A writer at The Root recently asked, “Would most Type A, professional women have dated Barack when he was a broke, big-eared organizer with a funny name?“
Shockingly, she thought not.
I’ve played matchmaker, unsuccessfully, for scores of black professional women. And I’m convinced that Michelle’s got something on many of us. Not her intelligence or her confidence or sense of style, her glowing skin or the carved silhouette of her arms. I could fill a room with friends who have all these qualities to spare. I’m talking about the choices I imagine she made in those crucial moments between meeting Barack and deciding who he would be to her. She must have focused on an abundance of goodness instead of his hint of goofiness and fixated on a warm smile instead of a pair of oversized ears. It’s easy to see now that he was a great catch, but how many of us would have been open to this guy who strayed so far from the black Prince Charming ideal, starting with his very name?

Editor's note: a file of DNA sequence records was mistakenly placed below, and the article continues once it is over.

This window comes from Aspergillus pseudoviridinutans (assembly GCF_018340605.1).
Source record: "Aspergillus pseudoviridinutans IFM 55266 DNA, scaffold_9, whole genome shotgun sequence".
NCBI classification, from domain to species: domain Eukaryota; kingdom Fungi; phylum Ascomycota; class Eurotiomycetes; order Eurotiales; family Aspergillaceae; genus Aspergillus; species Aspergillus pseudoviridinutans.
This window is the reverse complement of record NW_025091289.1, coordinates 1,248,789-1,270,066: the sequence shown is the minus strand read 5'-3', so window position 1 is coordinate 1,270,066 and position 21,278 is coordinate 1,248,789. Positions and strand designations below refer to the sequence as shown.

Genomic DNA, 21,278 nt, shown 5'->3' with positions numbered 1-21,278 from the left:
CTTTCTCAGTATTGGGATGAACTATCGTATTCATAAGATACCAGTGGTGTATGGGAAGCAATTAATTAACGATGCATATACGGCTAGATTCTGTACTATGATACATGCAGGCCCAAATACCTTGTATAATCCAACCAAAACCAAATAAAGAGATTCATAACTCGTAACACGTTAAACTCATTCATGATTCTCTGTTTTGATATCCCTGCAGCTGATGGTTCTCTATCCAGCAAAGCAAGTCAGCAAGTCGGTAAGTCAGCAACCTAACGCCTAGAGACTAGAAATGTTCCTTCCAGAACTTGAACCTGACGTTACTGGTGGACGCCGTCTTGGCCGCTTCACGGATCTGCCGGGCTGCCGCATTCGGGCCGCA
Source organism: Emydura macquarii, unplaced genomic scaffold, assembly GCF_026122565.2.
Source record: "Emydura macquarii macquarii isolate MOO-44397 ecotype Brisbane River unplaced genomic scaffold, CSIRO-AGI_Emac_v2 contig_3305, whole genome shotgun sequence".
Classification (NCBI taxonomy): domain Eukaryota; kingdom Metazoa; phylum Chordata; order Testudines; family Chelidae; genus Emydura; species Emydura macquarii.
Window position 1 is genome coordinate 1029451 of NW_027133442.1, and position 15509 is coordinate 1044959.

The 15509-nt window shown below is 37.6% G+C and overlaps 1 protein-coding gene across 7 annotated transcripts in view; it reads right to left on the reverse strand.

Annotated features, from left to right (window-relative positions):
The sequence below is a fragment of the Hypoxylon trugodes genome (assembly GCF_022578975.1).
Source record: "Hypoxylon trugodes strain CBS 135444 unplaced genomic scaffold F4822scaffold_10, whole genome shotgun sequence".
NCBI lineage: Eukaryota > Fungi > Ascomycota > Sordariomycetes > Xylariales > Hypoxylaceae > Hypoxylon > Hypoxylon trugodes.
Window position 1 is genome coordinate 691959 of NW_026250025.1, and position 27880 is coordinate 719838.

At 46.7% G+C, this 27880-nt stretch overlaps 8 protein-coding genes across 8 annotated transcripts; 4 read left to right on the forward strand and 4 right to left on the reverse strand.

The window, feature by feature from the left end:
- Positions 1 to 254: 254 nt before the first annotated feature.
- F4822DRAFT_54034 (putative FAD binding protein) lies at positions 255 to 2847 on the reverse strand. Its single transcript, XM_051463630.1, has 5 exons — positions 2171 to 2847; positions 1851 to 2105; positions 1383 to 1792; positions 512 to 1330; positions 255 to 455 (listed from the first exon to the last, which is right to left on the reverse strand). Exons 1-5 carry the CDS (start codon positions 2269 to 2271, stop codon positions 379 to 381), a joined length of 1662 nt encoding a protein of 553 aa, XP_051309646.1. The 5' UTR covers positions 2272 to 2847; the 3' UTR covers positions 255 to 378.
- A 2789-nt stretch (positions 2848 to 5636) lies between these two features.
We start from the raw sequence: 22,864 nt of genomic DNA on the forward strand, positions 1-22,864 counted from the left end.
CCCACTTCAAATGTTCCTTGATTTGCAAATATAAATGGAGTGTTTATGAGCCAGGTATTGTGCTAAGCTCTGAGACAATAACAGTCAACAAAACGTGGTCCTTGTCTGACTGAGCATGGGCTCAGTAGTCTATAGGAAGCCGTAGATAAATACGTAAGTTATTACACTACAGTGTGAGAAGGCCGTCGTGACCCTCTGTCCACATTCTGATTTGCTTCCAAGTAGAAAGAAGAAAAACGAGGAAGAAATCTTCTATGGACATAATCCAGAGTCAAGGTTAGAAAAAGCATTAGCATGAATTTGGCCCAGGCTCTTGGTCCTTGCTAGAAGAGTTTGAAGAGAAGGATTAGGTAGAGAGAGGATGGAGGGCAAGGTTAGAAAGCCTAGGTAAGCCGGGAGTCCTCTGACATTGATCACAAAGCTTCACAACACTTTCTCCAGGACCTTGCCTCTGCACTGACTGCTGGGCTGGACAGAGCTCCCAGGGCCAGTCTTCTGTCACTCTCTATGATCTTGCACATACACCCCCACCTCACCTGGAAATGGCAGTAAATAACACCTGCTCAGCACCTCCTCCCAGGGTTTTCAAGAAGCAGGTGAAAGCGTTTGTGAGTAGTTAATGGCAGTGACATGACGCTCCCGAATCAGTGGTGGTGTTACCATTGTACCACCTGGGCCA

O RLY? Young guy, with a Ivy League degree, NO KIDS, and a job. Not the ideal? Really? Is that so?
More after the jump.
Last things first:
1) If names were an issue, no black people would be dating anyone. Everyone born from the 1970s on either knows someone, loves someone or has some form of an African, Muslim, African-American made up fancy-pants name. I was the only Danielle I knew growing up, but I knew about 15 Keishas and God knows how many Hakeems, Dantes and Dontrelles. Barack wouldn’t have caused most folks to blink any more than a guy named Kenyatta.
2) And that’s goodness with “a hint of goofiness” and “a warm smile” with “a pair of oversized ears” AND A HARVARD DEGREE.
Harvard. As in Ivy League. As in a giant, expensive degree that has “POTENTIAL” written across it. And the man had no kids? Puleaze.
I see writer